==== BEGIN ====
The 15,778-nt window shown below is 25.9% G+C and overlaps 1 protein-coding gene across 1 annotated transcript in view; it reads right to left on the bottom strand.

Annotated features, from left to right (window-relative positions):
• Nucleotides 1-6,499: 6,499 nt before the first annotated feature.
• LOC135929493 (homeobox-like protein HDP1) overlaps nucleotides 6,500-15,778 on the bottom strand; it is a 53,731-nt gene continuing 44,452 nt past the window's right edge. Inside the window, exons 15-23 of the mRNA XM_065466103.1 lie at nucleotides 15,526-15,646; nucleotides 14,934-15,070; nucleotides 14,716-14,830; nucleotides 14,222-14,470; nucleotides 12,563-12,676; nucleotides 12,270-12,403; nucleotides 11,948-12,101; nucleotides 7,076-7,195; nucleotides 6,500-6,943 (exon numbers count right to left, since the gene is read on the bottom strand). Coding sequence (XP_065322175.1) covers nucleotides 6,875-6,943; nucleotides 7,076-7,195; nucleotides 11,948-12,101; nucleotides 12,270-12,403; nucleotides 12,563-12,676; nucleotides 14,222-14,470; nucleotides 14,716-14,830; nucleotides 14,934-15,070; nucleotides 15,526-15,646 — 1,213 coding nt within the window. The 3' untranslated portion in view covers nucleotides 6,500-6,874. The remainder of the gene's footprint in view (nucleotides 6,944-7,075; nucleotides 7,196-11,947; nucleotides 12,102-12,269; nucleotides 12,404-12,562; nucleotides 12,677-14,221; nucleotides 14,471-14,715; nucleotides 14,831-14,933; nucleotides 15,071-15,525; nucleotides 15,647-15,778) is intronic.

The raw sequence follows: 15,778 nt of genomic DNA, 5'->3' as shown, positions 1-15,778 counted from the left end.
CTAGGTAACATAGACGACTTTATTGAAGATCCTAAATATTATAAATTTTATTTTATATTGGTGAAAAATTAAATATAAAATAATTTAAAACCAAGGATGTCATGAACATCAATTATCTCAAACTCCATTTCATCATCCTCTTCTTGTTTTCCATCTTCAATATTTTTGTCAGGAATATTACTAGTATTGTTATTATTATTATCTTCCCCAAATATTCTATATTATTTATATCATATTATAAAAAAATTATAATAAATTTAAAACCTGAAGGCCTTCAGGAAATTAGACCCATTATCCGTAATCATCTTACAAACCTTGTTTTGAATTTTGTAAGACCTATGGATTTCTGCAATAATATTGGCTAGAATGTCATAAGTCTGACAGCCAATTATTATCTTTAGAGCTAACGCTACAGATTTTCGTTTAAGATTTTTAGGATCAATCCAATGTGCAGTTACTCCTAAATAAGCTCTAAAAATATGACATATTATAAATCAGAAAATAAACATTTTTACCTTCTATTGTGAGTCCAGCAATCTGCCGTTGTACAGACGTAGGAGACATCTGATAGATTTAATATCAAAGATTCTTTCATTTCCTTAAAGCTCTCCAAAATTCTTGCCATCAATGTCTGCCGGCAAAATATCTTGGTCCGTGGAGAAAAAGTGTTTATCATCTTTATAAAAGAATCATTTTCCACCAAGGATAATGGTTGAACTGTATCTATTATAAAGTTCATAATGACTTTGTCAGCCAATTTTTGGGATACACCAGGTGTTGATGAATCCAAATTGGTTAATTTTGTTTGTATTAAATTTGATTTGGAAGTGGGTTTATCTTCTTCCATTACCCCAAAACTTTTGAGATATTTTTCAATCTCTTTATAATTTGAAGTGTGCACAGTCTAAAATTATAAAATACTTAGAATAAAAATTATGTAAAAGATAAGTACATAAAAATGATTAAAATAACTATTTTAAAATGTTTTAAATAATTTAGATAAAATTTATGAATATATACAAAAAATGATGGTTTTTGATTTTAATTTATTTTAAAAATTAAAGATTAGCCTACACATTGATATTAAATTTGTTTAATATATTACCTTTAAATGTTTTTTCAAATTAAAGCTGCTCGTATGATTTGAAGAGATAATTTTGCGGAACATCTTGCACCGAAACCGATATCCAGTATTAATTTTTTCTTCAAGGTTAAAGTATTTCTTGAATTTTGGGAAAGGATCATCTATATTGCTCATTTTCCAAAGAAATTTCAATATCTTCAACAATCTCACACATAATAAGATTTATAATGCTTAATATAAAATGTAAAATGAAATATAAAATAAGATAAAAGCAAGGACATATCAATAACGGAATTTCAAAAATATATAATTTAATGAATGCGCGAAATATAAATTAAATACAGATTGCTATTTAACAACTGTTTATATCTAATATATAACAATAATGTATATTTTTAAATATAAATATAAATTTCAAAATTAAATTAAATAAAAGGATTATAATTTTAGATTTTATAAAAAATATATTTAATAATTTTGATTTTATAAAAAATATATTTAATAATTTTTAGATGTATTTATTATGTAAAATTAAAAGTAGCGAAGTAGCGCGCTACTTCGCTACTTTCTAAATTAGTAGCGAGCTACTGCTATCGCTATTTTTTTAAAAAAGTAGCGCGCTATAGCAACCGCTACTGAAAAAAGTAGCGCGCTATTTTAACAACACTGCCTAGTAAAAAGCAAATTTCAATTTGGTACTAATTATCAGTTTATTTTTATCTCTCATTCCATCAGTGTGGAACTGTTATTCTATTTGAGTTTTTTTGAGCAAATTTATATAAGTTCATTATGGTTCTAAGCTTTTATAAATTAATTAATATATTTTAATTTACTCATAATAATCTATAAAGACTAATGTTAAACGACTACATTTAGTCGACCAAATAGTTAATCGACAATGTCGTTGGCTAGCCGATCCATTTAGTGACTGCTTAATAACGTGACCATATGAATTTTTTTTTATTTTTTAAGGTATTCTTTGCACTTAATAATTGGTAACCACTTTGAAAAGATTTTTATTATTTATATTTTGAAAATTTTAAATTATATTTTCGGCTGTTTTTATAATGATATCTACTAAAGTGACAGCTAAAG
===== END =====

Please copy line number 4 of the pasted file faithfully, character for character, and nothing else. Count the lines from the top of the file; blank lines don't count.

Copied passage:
• LOC135929493 (homeobox-like protein HDP1) overlaps nucleotides 6,500-15,778 on the bottom strand; it is a 53,731-nt gene continuing 44,452 nt past the window's right edge. Inside the window, exons 15-23 of the mRNA XM_065466103.1 lie at nucleotides 15,526-15,646; nucleotides 14,934-15,070; nucleotides 14,716-14,830; nucleotides 14,222-14,470; nucleotides 12,563-12,676; nucleotides 12,270-12,403; nucleotides 11,948-12,101; nucleotides 7,076-7,195; nucleotides 6,500-6,943 (exon numbers count right to left, since the gene is read on the bottom strand). Coding sequence (XP_065322175.1) covers nucleotides 6,875-6,943; nucleotides 7,076-7,195; nucleotides 11,948-12,101; nucleotides 12,270-12,403; nucleotides 12,563-12,676; nucleotides 14,222-14,470; nucleotides 14,716-14,830; nucleotides 14,934-15,070; nucleotides 15,526-15,646 — 1,213 coding nt within the window. The 3' untranslated portion in view covers nucleotides 6,500-6,874. The remainder of the gene's footprint in view (nucleotides 6,944-7,075; nucleotides 7,196-11,947; nucleotides 12,102-12,269; nucleotides 12,404-12,562; nucleotides 12,677-14,221; nucleotides 14,471-14,715; nucleotides 14,831-14,933; nucleotides 15,071-15,525; nucleotides 15,647-15,778) is intronic.